Another month, another sign that Apple is rushing to improve its Maps application before iOS 7 makes its debut this fall.
Apple has acquired a small startup named Embark, according to former Wall Street Journal reporter Jessica Lessin, who drew her initial information from unnamed sources; Apple later confirmed the deal. Embark creates free mass-transmit maps and schedules for mobile devices running either iOS or Google Android.
It’s a virtual certainty that Embark’s digital assets will end up incorporated into Apple’s Maps platform in some fashion. Building out its mass-transit abilities would certainly put Apple in a better position to compete with Google, which has spent several years building a robust mapping platform with all sorts of navigation features. As Lessin noted, the acquisition would also be good for Embark, which has reportedly “struggled to nail down a business plan” since its 2011 inception.
Apple’s other recent mapping acquisitions include Locationary (an analytics firm with a strong interest in location data) and HopStop (a navigation Website).
Before it built its own platform, Apple relied on Google’s cartographical data for the iOS Maps app. At a certain point, however, the company decided that such a reliance on Google was untenable—probably because the relationship between the two tech titans had imploded into one of bitter rivalry. But Apple’s first homegrown attempt at Maps, released in 2012 along with iOS 6, was a very public failure: the maps featured inaccurate directions and geographical weirdness, all of it reported in loving detail by pretty much every tech blog and Apple fan-site on the planet.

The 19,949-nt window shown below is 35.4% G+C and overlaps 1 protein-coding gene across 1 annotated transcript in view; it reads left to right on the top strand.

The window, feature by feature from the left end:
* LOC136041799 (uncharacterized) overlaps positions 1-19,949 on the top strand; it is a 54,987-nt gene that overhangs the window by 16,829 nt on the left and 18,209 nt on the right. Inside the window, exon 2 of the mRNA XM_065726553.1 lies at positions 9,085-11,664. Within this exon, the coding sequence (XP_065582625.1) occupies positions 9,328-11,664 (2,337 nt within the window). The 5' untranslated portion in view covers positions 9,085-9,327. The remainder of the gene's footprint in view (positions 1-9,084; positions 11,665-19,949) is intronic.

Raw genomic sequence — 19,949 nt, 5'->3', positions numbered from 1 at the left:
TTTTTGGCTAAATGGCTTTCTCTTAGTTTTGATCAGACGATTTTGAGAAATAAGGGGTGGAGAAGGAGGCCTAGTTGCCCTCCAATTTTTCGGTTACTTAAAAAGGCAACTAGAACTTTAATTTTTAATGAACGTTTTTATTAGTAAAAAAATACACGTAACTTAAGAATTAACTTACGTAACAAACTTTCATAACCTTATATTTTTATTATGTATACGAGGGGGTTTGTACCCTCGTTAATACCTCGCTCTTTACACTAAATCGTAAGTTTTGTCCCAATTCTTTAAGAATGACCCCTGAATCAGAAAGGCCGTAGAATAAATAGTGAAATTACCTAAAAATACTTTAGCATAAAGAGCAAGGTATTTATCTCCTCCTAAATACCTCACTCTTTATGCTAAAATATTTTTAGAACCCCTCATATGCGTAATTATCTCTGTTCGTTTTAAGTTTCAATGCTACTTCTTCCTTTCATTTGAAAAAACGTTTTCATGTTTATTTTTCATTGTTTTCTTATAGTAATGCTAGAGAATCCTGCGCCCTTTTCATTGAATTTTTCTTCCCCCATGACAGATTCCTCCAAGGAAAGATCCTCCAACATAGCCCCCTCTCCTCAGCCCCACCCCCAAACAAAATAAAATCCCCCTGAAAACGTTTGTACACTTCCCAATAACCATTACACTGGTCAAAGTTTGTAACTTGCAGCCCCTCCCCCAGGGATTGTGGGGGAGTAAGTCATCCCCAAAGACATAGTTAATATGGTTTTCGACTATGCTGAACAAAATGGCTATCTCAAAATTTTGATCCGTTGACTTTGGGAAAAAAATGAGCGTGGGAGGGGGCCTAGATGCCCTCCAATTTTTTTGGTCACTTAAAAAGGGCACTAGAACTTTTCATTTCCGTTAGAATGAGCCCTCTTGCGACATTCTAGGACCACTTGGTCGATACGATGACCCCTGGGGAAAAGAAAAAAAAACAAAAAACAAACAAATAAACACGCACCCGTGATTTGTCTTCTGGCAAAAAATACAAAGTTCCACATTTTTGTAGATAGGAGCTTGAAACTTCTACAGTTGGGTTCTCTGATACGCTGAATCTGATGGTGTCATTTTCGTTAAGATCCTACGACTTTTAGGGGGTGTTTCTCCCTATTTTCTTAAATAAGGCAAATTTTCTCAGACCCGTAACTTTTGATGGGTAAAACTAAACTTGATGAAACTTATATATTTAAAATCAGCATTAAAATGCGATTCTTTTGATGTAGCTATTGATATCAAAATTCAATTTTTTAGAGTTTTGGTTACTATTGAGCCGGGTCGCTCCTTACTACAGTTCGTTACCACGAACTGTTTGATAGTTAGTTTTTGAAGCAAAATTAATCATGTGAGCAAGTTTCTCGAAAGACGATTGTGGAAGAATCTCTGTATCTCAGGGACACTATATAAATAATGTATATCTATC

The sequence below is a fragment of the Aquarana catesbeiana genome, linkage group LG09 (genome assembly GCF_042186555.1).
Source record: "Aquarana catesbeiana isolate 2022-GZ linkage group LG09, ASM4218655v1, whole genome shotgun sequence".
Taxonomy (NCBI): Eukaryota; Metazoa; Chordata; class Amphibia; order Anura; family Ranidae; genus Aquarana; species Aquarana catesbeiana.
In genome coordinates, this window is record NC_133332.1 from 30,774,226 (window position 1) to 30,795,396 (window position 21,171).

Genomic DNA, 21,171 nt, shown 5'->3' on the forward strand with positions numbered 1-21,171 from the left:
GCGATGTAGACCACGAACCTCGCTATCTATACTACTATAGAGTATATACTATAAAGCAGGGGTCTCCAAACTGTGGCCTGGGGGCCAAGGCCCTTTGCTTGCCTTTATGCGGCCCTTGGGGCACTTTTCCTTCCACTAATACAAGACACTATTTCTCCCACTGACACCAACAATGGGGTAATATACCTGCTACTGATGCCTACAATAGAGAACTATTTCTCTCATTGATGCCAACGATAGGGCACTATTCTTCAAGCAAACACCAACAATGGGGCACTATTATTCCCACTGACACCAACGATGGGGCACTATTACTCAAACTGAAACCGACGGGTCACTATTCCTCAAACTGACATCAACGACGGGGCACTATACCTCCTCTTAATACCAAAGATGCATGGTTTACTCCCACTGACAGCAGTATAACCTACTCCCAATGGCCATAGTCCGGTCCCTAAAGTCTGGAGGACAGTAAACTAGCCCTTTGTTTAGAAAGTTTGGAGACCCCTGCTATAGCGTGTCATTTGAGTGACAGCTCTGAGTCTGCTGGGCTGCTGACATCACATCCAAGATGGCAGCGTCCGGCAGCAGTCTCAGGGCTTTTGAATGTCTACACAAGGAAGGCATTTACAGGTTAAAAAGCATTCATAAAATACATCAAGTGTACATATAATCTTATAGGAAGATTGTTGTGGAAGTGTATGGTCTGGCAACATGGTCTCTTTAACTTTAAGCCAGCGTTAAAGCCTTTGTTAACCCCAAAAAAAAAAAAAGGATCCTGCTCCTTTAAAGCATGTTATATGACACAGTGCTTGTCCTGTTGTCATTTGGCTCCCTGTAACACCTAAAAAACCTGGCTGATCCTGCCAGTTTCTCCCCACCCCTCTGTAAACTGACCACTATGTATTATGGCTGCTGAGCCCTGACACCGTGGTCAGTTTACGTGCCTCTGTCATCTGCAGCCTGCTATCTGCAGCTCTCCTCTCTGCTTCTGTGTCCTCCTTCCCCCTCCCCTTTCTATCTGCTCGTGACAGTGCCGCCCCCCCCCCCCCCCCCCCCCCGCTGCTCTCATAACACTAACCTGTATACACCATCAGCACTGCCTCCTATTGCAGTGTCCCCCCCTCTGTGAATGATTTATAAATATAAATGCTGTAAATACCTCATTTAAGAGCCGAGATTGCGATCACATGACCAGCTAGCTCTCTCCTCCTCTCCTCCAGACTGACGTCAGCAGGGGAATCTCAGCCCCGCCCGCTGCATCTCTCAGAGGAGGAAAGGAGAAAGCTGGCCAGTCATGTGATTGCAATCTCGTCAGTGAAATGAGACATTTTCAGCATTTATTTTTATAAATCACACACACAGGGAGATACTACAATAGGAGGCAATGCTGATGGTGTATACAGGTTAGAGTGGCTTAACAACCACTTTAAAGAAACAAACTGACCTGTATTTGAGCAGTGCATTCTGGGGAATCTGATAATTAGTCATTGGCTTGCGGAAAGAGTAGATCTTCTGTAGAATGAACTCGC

Apple rushed to fix the issue, and CEO Tim Cook offered an apology on the company’s Website. “At Apple, we strive to make world-class products that deliver the best experience possible to our customers,” he wrote at the time. “With the launch of our new Maps last week, we fell short on this commitment. We are extremely sorry for the frustration this has caused our customers and we are doing everything we can to make Maps better.”
Cook also made the somewhat-shocking suggestion that iOS users rely on rival software until the issues could be fixed. But nearly a year later, that stopgap measure is clearly no longer appropriate—Apple wants its maps users back, and its clearly spending the cash (and building the software) to make that happen.